Supreme Court gives boost to owners of marks famous in one state

India
In TV Venugopal v Ushodaya Enterprises Limited (Civil appeal 6314-15/2001, March 3 2011), the Supreme Court has held that allowing the respondent to sell incense sticks under the EENADU mark would “definitely create confusion in the minds of consumers”.

Ushodaya Enterprises Limited, an Indian public limited company incorporated in the state of Andhra Pradesh, is the publisher of the Eenadu Telugu Daily Newspaper. Ramoji Rao is the founder and chairman of the Eenadu-Margadarsi group of companies, which has various business interests in publishing, television broadcasting, hotels, financial services and film production, among others. The first issue of the Eenadu newspaper was published in August 1974. Ushodaya claimed rights in, and ownership of, the trademark EENADU, and also claimed copyright in the masthead of the Eenadu newspaper.
 
TV Venugopal, trading as Ashika Incense Inc in Bangalore, manufactures incense sticks and has been selling them from 1993 under various names, including Ashikavari Eenadu Agarbathis, Eenadu Sandals and Eenadu Durbar Agarbathi. Ashika registered the packaging of its incense sticks, which contained the word 'Eenadu', together with its art work. Upon becoming aware of the fact that Ashika was using the word 'Eenadu', Ushodaya claimed copyright infringement and passing off.
 
Following an appeal from the order of the single judge of the City Civil Court, the case reached the Andhra Pradesh High Court. Ashika then appealed to the Supreme Court.
 
Before the Supreme Court, Ushodaya argued as follows:
  • The word 'Eenadu' had became a household name among the people of Andhra Pradesh state and the Telugu-speaking public in India and abroad;
  • Ushodaya's use of the EENADU mark for its newspapers and its television channels had generated tremendous goodwill; and
  • Ashika was using Ushodaya’s trademark in a fraudulent, deliberate and dishonest manner, and infringed Ushodaya’s copyright in its art work with a view to confusing and misleading the public and to passing off its incense sticks as those of Ushodaya.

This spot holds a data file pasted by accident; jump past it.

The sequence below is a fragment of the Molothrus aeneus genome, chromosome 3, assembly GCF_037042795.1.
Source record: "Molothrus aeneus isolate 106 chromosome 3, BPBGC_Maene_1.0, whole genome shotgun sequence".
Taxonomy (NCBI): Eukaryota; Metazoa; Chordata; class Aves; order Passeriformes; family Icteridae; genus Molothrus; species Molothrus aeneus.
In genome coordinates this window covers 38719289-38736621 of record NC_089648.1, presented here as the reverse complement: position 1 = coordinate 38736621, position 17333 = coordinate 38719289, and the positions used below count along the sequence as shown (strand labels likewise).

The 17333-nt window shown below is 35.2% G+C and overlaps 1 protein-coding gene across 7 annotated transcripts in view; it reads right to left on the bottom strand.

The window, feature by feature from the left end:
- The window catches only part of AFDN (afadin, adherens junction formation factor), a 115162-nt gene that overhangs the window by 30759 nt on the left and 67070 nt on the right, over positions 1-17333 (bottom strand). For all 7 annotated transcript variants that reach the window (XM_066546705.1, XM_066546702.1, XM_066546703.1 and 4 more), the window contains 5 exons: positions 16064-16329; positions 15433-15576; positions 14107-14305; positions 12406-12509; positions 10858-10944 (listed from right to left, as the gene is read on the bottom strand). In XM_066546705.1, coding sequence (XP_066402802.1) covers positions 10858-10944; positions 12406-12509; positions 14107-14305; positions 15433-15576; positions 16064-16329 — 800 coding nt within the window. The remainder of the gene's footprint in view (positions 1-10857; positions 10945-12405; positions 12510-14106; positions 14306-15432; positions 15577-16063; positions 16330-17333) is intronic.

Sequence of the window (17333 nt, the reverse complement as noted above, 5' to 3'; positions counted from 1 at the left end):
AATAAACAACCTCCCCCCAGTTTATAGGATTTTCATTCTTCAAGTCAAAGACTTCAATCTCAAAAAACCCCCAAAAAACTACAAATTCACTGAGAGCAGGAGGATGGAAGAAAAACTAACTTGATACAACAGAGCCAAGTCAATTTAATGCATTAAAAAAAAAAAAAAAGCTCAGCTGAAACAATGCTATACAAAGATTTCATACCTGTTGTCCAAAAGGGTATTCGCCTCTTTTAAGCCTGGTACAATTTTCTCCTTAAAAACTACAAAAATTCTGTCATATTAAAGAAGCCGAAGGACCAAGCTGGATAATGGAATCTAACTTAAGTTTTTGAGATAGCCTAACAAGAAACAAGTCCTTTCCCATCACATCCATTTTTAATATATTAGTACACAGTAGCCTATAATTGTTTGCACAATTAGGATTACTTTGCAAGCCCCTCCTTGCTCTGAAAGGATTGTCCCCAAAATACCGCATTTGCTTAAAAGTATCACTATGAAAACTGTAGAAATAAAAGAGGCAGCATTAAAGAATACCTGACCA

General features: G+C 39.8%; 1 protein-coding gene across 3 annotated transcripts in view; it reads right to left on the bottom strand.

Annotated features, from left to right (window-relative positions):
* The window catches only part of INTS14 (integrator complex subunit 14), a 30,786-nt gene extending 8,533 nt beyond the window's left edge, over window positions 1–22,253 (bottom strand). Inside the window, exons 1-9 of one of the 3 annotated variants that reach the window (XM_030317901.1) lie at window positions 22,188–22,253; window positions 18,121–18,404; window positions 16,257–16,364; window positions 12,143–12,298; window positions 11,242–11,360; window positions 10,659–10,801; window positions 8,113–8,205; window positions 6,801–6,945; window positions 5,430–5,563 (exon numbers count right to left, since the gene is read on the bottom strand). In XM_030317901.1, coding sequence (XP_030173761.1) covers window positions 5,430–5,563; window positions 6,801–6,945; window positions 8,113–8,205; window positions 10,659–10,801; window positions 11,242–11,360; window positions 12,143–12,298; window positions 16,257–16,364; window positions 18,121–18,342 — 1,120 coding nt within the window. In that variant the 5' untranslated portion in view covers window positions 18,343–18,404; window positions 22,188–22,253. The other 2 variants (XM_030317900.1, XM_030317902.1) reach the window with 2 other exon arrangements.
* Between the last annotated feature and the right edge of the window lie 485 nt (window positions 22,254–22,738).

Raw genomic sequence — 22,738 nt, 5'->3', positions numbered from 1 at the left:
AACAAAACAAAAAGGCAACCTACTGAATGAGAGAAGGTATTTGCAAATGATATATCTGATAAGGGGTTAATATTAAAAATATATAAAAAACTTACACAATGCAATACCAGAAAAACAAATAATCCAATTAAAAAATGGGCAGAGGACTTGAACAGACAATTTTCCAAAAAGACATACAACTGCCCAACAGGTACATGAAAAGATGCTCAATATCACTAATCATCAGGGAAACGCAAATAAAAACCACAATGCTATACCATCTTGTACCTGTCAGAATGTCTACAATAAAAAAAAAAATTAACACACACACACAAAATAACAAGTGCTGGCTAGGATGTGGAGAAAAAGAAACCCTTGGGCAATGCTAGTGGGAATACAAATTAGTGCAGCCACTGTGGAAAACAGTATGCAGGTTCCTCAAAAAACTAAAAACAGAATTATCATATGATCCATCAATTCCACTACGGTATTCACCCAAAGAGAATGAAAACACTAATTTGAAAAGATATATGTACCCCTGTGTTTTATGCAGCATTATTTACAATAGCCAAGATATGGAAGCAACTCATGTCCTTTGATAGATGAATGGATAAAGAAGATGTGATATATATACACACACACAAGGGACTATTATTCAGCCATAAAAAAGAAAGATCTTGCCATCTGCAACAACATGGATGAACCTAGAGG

In response, Ashika argued as follows:
  • There was no connection between the business activities of the parties. Therefore, the goodwill and reputation of Ushodaya would not be affected and consumers would not be misled.
  • According to the Telugu to Kannada dictionary, the word 'Eenadu' means 'this time' or 'this land'. Ushodaya could not claim a monopoly with respect to such a descriptive word. 
  • Ushodaya had not registered the trademark EENADU in the class in which the incense sticks would fall.
  • Ashika had obtained copyright registration before Ushodaya registered its own copyright. 
  • The art work of the parties was very different.
  • There was an inordinate delay in filing the suit on Ushodaya's part. Therefore, Ushodaya had forfeited its right, if any, to restrain Ashika from using its art work.
  • 'Eenadu' was used by several other parties for products such as coffee powder, washing powder, matches, appalams, ayurvedic soap, chilli powder and coconut oil. 
  • There had been honest concurrent use of the word 'Eenadu' under Section 12(3) of the Trade and Merchandise Marks Act 1958.
  • Ashika’s packaging was registered with various other art works, including logos, while Ushodaya's copyright covered only 'Eenadu' in Telugu script. Therefore, there was no copyright infringement.
Referring to a number of earlier decisions, the Supreme Court ruled in favour of Ushodaya:
  • Ushodaya’s EENADU mark had acquired an extraordinary reputation and goodwill in the state of Andhra Pradesh.
  • The adoption of the word 'Eenadu' by Ashika was ex facie fraudulent and in bad faith.
  • Although the business activities of the parties were different, Ashika could not use the reputation of Ushodaya to sell its goods, as this may create confusion in the minds of consumers with regard to the source of the incense sticks.
  • Ashika clearly attempted to take advantage of Ushodaya's reputation and goodwill.
The decision demonstrates that third parties will not be allowed to take undue advantage of trademarks that enjoy a high degree of goodwill and reputation in a particular region. The Supreme Court’s ruling will enable the owner of such trademarks to prevent others from using similar marks for different of goods or services to obtain an unfair economic advantage.

Prerak Hora, Nishith Desai Associates - Legal & Tax Counselling Worldwide, Mumbai 

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